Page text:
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Mourinho the master in Madrid

May 22, 2010

Inter fans have their own Supreme Pontiff - but for how long?

Champions League Final
Bayern Munich 0-2 Inter Milan

In the end Madrid saw the perfect Mourinho performance.

The ‘Special One’ set out his players in two deep-lying barriers outside their own penalty area and invited Bayern Munich to break them down. They could not.

He asked his players to seize on any chance to get behind the German champion’s high defensive line on the break and capitalise with ruthless efficiency. They did. Twice.

Crucially, the Portuguese called on that most elusive of footballing qualities: luck. Bayern opened up his Inter defence more than once but were unable to make it count.

Inter’s lone frontman Diego Milito, on the other hand, made everything count. In many ways he sums up Mourinho’s tactical approach. The Argentine runs himself into the ground working selflessly for the collective, rarely concedes possession, and comes up with the goods when it really matters.

As full-time approached, it was a procession – Mourinho shook his former mentor Louis Van Gaal’s hand before revelling in the celebrations of a hard-fought 2-0 win and an unprecedented treble for his Inter Milan team.

In fairness to Van Gaal, until the second goal Bayern had played their part in an absorbing match. Utterly dominating the first half and threatening repeatedly, his side had looked the more likely team to score before Milito’s 35th minute opener. After the break they tore at Inter and were unlucky not to equalise.

Indeed, if Julio Cesar had not stretched to palm away a trademark Arjen Robben curler at 1-0 the story could have been quite different.

The Dutch winger threatened in the first-half too, setting up Ivica Olic – who slammed his shot wide – after easily beating Christian Chivu. The Romanian had been drafted in at left-back to compensate for the loss of the suspended Thiago Motta and his inexperience showed.

For all their possession, Bayern’s best chance came in a frantic period immediately after half-time. Hamit Altintop slipped Thomas Mueller in between Inter’s central defensive pair of Lucio and Walter Samuel but Cesar blocked his low drive.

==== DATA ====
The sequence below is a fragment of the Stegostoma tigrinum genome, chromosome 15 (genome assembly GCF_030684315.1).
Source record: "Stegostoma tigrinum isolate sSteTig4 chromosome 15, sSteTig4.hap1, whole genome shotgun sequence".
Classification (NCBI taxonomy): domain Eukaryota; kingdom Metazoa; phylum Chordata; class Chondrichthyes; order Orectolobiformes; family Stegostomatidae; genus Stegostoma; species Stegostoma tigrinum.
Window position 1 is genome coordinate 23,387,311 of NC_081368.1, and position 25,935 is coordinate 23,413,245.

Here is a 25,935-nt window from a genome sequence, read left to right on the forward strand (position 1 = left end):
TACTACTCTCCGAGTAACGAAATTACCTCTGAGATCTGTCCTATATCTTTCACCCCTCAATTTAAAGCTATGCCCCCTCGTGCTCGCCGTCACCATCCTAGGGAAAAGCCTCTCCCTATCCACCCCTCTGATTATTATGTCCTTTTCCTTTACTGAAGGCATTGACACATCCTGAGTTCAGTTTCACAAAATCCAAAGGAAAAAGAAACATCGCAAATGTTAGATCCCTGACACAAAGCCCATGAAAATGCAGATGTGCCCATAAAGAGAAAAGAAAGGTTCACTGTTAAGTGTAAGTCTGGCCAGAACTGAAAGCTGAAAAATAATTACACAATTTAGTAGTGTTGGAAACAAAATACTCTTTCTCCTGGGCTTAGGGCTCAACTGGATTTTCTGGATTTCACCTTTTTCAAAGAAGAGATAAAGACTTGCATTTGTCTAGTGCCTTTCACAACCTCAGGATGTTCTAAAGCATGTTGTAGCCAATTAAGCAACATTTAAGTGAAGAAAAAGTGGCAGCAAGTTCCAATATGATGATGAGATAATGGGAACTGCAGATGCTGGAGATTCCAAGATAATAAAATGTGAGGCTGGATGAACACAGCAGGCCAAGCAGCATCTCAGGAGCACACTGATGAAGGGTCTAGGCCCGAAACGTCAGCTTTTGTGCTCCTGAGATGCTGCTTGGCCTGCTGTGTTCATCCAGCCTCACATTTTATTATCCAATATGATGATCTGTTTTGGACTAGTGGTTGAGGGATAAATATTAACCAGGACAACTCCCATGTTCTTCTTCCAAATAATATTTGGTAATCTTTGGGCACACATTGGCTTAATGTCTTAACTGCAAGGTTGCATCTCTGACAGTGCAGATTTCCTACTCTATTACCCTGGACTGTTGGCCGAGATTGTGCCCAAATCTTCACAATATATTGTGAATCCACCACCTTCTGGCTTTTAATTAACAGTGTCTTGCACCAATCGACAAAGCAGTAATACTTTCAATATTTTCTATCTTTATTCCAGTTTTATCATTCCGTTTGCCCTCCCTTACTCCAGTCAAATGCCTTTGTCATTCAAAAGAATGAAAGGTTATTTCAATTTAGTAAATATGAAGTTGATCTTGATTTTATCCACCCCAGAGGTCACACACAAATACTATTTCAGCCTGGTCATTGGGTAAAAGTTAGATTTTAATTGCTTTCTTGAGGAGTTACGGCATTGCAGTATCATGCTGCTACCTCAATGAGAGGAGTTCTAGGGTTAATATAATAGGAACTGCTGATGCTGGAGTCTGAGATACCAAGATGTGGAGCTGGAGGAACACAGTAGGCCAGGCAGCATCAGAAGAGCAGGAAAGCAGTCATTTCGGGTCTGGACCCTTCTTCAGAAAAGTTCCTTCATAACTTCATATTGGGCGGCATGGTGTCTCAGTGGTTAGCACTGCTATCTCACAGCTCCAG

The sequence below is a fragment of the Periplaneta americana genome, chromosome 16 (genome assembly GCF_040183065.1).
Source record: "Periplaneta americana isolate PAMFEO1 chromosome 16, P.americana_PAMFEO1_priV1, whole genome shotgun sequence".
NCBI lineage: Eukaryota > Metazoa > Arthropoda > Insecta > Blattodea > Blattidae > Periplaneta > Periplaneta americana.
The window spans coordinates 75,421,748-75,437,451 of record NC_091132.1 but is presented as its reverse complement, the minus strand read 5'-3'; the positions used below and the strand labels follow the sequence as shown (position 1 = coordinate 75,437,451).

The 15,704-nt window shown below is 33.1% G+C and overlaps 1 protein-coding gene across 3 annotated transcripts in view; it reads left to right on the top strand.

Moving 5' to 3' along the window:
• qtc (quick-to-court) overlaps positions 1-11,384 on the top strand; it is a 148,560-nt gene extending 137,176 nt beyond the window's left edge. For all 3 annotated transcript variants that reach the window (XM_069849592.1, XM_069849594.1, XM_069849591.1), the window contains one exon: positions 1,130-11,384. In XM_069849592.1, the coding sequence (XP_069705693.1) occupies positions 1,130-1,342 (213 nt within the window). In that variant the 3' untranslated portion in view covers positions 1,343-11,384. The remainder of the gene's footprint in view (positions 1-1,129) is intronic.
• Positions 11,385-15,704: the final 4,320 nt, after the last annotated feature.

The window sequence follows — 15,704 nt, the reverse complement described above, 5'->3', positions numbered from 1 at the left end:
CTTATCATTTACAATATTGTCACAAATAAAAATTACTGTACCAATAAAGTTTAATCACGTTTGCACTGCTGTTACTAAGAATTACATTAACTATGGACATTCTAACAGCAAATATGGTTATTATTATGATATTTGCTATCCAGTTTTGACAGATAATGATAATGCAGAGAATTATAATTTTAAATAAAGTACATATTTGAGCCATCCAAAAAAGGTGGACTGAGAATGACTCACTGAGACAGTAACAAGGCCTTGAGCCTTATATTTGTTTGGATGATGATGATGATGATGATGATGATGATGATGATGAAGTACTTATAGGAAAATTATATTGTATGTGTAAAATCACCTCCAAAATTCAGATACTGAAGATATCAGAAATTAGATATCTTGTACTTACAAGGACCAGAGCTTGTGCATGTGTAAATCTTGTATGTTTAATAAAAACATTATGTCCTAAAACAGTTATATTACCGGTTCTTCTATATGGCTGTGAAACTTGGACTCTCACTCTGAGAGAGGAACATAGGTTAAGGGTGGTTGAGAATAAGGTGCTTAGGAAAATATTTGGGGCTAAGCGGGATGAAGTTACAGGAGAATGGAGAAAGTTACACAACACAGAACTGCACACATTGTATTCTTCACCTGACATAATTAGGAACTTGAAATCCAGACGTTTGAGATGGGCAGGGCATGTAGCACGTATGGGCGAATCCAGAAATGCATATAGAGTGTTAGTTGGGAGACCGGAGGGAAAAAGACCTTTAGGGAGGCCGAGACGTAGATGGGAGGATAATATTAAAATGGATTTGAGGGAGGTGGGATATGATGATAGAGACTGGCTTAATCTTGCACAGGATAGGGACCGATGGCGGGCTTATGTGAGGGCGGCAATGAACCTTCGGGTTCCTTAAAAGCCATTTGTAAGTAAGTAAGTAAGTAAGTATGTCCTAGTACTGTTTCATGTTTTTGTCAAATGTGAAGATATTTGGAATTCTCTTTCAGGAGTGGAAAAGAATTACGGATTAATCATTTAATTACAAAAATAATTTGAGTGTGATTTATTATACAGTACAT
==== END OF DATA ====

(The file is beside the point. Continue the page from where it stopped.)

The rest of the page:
Moments later, it was Bayern’s turn to breathe easy after Butt turned Pandev’s curling shot over the bar.

The pattern of play had been established early on – Inter content to defend deep and invite Bayern to find a way through – and the game remained finely balanced until Milito’s second goal, with the Germans continually probing.

And, while this victory must be viewed first and foremost as yet another monumental team effort from Inter, it was Milito who was undoubtedly the game’s standout performer.

His first goal came from nowhere and was totally against the run of play. Bayern centre-back Demichelis failed to prevent his compatriot knocking down a Cesar clearance and allowed the striker to drift past him onto Sneijder’s neat return ball.

As defenders closed in around him, Milito showed remarkable composure on the edge of the box to trick the goalkeeper into going to ground with the slightest of feints before expertly dinking the ball over him into the roof of the net.

Snjeider should have made it 2-0 moments later when Milito returned the favour but his weak shot was easily kept out by Butt.

If anything Milito’s second goal after 70 minutes was even more impressive and neatly encapsulated Inter’s performance. Walter Samuel threw himself in front of Olic, blocking the Croatian’s goal-bound shot, before the ball was immediately transferred up the field to leave Milito one-on-one with Van Buyten. The striker faked to go inside before beating his man with alarming ease and steering the ball past the onrushing Butt.

That made it 30 goals for the season for the 30-year-old Argentine striker and he will be one to watch at the World Cup in South Africa. As will his international team-mate Samuel – his performance at the heart of Inter’s defence was immense.

And with yet another victory, Jose Mourinho writes a new chapter in football’s history books, becoming only the third man to win two European Cups with different clubs.

If Barcelona and Pep Guardiola are the artists of world football, then Inter and Mourinho are the engineers. Barca, so successful last season with their myriad of tiny brushstrokes, were vanquished in this year’s semi-finals by an Inter side obsessed with function, strength and exacting specifications. So too were freewheeling Bayern.

Franck Ribery’s absence through suspension was critical for them – the Frenchman’s skills would have caused Inter problems but without him the Italians only really had to worry about Robben.

If this was Mourinho’s job interview for the job at Real Madrid then he surely passed with flying colours. Whether Real’s fans, who demand style as much as substance, want his pragmatic masterplan at the Santiago Bernabéu is open to debate. What isn’t in doubt is what he will bring: trophies.

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